Cattle are most vulnerable from birth to about 3 months old. Just after birth, their immune system is underdeveloped leaving them more susceptible to infectious agents. Further, this critical period can set the course of production for that animal’s life. Proper nutrition during this critical time can help ensure animal health and production performance in the future. Here are 5 keys to optimize calf nutrition.

1. Provide adequate colostrum

Colostrum is also known as the first milk. The first milk is the milk produced and let down within the first 24 hours after birth. It contains key immune factors known as immunoglobulins. Immunoglobulins are proteins that facilitate immunity and can be passed down to the calf through gut absorption. In addition to these critical immune factors, colostrum contains vitamins, minerals, carbohydrates, fat, protein, and hormones that stimulate calf metabolism.

If a cow has rejected her calf, or is not allowing it to nurse, managers should provide commercially available colostrum supplements or replacers as early as possible. These supplements should be provided at 15% of the calf’s body weight. The efficacy of both natural colostrum and supplemental colostrum drops drastically after the first 20 hours of birth due to changes in the calf’s gut.

Calves that receive adequate colostrum early in life have been shown to be less likely to need treatment for Bovine Respiratory Disease Complex later in life.

2. Offer calf starter early

A high-quality calf starter should be offered early. This can help stimulate rumen microbe populations as well as rumen papillae development. Rumen papillae are finger-like projections on the inside of the rumen wall. They increase the surface area of the rumen chamber and play a role in feed utilization and nutrient absorption later in life.

Additionally, calves provided starter are less likely to develop calf scours. The key, however, is a high-quality calf starter. One of the main defining factors of a high-quality calf starter is the grain processing. While we do want to have some processing and mixing to ensure accessibility for the gut microbes and enzymes, if particles in the calf starter are too fine, then they can cause scours. Further, the crude protein concentration of the starter should not exceed 22%. High protein can also result in calf diarrhea. Starters should be highly palatable, low in fiber concentration, and no more than 7% fat.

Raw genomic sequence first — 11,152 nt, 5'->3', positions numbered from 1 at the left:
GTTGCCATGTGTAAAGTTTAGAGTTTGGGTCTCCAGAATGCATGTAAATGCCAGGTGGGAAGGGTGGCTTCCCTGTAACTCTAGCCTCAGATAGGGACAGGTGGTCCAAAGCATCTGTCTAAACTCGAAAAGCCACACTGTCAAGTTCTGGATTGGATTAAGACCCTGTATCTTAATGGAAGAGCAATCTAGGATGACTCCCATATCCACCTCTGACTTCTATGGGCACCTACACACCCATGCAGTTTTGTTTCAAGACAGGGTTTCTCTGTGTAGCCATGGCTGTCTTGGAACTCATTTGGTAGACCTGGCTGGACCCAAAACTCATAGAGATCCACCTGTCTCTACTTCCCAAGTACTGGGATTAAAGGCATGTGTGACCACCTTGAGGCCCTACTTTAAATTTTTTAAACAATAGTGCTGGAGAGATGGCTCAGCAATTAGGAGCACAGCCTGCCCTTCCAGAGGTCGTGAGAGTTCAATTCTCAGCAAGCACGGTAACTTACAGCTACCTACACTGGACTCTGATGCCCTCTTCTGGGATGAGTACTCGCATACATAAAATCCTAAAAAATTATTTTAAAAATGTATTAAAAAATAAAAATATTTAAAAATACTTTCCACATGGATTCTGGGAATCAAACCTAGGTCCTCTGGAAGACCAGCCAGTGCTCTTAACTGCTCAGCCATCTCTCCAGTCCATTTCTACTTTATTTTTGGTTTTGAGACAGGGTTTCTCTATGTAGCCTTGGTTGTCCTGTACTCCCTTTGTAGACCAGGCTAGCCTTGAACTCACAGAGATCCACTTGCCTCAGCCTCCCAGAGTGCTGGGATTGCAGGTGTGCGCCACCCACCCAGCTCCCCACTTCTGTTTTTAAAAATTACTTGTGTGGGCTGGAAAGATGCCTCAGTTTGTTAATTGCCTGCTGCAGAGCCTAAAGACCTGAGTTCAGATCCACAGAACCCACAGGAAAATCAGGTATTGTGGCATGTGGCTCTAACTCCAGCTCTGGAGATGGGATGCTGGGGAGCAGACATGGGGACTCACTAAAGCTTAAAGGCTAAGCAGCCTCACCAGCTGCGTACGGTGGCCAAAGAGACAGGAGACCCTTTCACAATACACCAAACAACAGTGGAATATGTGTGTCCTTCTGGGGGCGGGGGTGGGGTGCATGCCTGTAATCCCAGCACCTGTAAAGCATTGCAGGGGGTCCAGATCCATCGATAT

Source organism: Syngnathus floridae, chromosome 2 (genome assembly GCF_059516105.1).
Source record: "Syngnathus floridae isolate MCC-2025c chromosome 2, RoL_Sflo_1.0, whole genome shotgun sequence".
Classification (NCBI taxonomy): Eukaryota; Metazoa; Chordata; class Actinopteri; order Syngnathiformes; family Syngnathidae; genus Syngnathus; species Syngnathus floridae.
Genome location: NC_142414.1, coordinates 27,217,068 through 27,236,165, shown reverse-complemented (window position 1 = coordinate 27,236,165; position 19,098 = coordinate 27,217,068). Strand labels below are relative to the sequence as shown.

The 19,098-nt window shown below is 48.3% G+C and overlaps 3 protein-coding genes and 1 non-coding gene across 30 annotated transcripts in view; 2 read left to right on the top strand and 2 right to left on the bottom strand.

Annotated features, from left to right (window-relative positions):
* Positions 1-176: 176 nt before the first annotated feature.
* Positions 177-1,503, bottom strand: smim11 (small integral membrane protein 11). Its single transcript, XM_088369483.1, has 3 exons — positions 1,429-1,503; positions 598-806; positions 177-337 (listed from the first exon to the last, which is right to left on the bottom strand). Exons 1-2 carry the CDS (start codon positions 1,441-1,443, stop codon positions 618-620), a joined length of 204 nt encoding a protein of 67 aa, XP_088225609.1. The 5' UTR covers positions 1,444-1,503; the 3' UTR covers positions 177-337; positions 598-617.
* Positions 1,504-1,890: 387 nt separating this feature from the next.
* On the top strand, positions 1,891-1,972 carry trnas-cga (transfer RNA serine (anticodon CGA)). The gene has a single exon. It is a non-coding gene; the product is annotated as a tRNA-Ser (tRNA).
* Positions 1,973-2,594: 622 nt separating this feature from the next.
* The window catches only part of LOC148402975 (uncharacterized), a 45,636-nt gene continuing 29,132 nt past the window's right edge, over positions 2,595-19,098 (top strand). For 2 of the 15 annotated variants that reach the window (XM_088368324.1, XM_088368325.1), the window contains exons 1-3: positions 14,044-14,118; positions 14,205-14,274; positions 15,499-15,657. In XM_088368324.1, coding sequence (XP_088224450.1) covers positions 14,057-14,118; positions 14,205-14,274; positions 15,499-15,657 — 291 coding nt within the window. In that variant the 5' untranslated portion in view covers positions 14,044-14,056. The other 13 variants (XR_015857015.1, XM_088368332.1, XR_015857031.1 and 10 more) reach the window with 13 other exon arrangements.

3. Add forage to the diet

Once calves are consuming approximately 5 lbs of starter per day, then forage should be incorporated into the diet. The forage should be of moderate quality and offered without restriction. The protein should be less than 22%. Further, hay or pasture should be the form of the forage. Avoid fermented feedstuffs such as haylage or corn silage until the rumen has fully developed.

4. Provide fresh clean water

As with any animal, water is also a nutrient requirement for calves. They may not drink much prior to weaning, but allowing calves to play in the water and experiment will allow them to learn how to drink rather than suckling. Water is an essential often over looked part of calf nutrition, especially in the summer heat.

5. Account for environmental stressors

With spring calving, we often must deal with those last spring blizzards. When weather temperatures drop. Like any other livestock species, feed intake will increase. Calves will try to increase their heat of digestion to combat cold weather. This requires additional feed and specifically additional energy. Therefore, when cold temperatures hit, it is key to provide additional starter. The lower critical limit for calves is 59°F.

Conversely, calves are more resilient to heat stress than mature cattle. It is still good practice to provide shade and plenty of water on hot days.

In conclusion, proper calf nutrition management starts the day calves hit the ground. Providing adequate colostrum can have a positive impact on the calf’s immunity throughout its entire life. Calf starter should be incorporated early for proper rumen development. Forages should be offered once the calf is consuming adequate starter. Water should always be available for all animals, even those on a mostly liquid milk diet. Finally, feed management should take the environment into consideration even for young animals.

About the author

Rebecca earned her M.S. in Animal Nutrition from the University of Wyoming with a collaborative project with the US Meat Animal Research Center. She is an active member of the American Registry of Professional Animal Scientists. With a passion for producer education she is a regular contributor to Progressive Forage Magazine. Currently, she serves as the Immediate Past President of the NIRS Forage and Feed Testing Consortium (NIRSC).

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